Marcus du Sautoy is Simonyi’s Professor for the Public Understanding of Science and Professor of Mathematics at the University of Oxford. He is a Fellow of the Royal Society and has written for the Guardian, The Times, and the Daily Telegraph.
Below, Marcus shares five key insights from his new book, Around the World in Eighty Games: From Tarot to Tic-Tac-Toe, Catan to Chutes and Ladders, a Mathematician Unlocks the Secrets of the World’s Greatest Games. Listen to the audio version—read by Marcus himself—in the Next Big Idea App.
1. It’s all about games.
The most curious thing happened while I was researching games over the years: as I was writing them all down, I found that I had gathered exactly 80 games—thus the nod to Jules Verne’s book, Around the World in 80 Days. Coincidentally, games play quite an important role in Verne’s book because Phileas Fogg, the protagonist, loves playing games. On his journey around the world, rather than looking out the window at the wonderful view of Mumbai coming into sight, Phileas plays Whist and wins a grand slam of 13 tricks.
On top of this, there’s actually an 81st day in Verne’s book because going around the world, you get an extra day out of the journey. So, I added an extra game to my book—by making the book itself a game. You can read the book from game one to game 80, or you can use dice and jump around the book randomly choosing which game you’re going to read next.
I calculated how many different ways you can read the book, and it turns out it’s a number with 61 digits. If you’d have read a book every second from the Big Bang until today, the number of books you would have read would be a number of about 18 digits. So chances are that the book you generate will never have been read before and will never be read again.
2. Six to start, two no trumps, knight to C3.
These are the opening lines of some of humanity’s greatest games. Games are a little bit like stories; we sit around the kitchen table or a campfire, and a game provides a way to bind the group or community together somehow. For me, the interesting difference between games and stories is that games are a way of being an active participant in stories. Stories can make us cry, but a game can make us feel guilty because of our actions.
Our species loves playing games, not just as children but throughout our adult life as well. Some have even suggested that we should be known as “Homo Ludens,” not Homo sapiens. Games, as it’s been suggested, offer a kind of safe space to explore our universe. As we understand that our universe is governed by rules, we then start developing these games, controlled by rules, as a way of exploring the consequences of those rules.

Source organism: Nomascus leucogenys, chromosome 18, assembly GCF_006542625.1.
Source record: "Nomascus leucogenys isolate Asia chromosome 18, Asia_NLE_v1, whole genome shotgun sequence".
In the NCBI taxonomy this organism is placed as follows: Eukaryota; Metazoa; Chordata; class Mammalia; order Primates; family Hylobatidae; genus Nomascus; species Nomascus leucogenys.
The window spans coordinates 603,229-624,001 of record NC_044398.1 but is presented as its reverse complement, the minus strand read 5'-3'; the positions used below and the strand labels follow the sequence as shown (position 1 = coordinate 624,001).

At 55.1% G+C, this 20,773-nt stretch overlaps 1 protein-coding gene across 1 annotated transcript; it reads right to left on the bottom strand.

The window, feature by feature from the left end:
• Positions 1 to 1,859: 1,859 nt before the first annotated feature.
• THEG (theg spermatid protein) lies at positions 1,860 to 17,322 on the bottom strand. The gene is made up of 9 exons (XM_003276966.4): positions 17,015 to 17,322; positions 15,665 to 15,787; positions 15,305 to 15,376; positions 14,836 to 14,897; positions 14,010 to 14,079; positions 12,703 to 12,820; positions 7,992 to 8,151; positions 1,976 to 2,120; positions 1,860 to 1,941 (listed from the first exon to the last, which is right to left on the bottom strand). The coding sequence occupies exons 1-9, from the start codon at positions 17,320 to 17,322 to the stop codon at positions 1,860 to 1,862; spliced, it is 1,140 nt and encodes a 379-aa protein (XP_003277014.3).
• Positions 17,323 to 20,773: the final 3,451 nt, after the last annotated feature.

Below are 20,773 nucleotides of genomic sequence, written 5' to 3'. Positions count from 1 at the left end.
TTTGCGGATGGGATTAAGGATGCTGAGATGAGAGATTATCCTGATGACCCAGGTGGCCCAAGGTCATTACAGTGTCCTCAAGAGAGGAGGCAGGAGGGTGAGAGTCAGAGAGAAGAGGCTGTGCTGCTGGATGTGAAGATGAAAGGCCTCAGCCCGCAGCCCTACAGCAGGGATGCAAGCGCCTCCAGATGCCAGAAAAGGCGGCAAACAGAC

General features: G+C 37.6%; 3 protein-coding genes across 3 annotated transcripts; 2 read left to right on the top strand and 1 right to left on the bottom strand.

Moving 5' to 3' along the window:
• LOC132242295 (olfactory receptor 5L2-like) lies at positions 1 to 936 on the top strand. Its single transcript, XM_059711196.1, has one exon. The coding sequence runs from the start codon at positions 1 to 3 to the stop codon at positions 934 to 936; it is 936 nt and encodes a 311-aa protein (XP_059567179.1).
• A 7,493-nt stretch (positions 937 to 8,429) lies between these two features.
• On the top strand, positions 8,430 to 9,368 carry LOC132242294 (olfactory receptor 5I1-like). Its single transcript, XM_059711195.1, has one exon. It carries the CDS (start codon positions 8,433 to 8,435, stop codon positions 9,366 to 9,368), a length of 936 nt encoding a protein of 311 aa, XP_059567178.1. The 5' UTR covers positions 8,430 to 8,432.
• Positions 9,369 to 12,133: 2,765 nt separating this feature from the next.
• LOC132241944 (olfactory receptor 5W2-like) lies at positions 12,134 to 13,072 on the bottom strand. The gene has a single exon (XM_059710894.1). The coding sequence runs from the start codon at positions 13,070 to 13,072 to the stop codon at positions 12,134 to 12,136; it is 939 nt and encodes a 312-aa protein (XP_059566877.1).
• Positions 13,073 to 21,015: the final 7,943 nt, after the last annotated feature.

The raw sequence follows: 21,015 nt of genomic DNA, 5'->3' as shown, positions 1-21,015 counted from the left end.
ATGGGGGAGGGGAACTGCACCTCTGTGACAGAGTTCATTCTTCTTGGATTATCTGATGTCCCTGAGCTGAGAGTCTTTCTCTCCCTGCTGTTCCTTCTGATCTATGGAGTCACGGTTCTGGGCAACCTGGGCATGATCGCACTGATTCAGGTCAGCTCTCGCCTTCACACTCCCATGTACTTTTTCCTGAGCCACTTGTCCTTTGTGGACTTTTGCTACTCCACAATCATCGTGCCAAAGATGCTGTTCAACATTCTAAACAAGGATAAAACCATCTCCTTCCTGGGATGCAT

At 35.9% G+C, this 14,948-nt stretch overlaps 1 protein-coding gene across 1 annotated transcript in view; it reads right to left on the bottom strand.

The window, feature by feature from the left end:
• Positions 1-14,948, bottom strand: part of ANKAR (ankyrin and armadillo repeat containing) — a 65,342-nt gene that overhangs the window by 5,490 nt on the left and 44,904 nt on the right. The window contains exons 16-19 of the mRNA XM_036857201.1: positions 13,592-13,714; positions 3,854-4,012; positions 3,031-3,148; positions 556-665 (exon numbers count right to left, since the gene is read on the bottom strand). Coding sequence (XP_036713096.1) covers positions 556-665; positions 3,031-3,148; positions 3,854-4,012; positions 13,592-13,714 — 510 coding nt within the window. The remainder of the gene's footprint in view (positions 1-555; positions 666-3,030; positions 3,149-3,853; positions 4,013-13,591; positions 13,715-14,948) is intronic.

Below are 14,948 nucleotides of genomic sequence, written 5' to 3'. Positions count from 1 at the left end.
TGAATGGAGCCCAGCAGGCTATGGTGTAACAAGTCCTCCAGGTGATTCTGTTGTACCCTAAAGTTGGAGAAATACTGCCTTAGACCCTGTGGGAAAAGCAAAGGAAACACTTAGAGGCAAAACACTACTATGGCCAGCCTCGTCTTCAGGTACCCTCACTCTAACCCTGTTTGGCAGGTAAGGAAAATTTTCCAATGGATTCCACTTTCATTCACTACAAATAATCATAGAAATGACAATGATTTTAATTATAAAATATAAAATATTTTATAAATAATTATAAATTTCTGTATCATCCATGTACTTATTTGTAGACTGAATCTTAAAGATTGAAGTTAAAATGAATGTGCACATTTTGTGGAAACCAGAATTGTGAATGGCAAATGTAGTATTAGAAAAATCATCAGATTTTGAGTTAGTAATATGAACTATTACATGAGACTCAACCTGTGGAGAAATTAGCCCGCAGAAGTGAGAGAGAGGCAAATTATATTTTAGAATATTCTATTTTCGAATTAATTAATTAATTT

“To play a game requires a theory of mind, the ability to think about what your opponent is going to do next and plan accordingly.”
Others have suggested that it’s actually a tool for exploring our inner worlds, our consciousness. To play a game requires a theory of mind, the ability to think about what your opponent is going to do next and plan accordingly. In fact, I discovered on my travels that games are used in India in arranged marriages to help a new couple get to know each other. Games are very much an expression of our free will and our agency. We choose to play the game, and the decisions we make within the game show an expression of our character.
3. Math and games have a lot in common.
You may wonder why a mathematician, rather than an anthropologist or a historian, has written a book about games, but math and games have a lot in common. A game is a set of rules, a bit like the axioms of mathematics, and playing a game is like exploring the consequences of those rules, a bit like proving a theorem. If you understand the math underlying a game, it can give you a real edge.
Let’s look at Monopoly. What are the best properties to buy in Monopoly? Well, what’s the most visited square on the Monopoly board? It’s the jail square because you can land on that square, or you can land on the square diagonally opposite, which sends you to jail. Or you might pick up a chance card, which sends you to jail, and if you roll three doubles in a row, you are also sent to jail.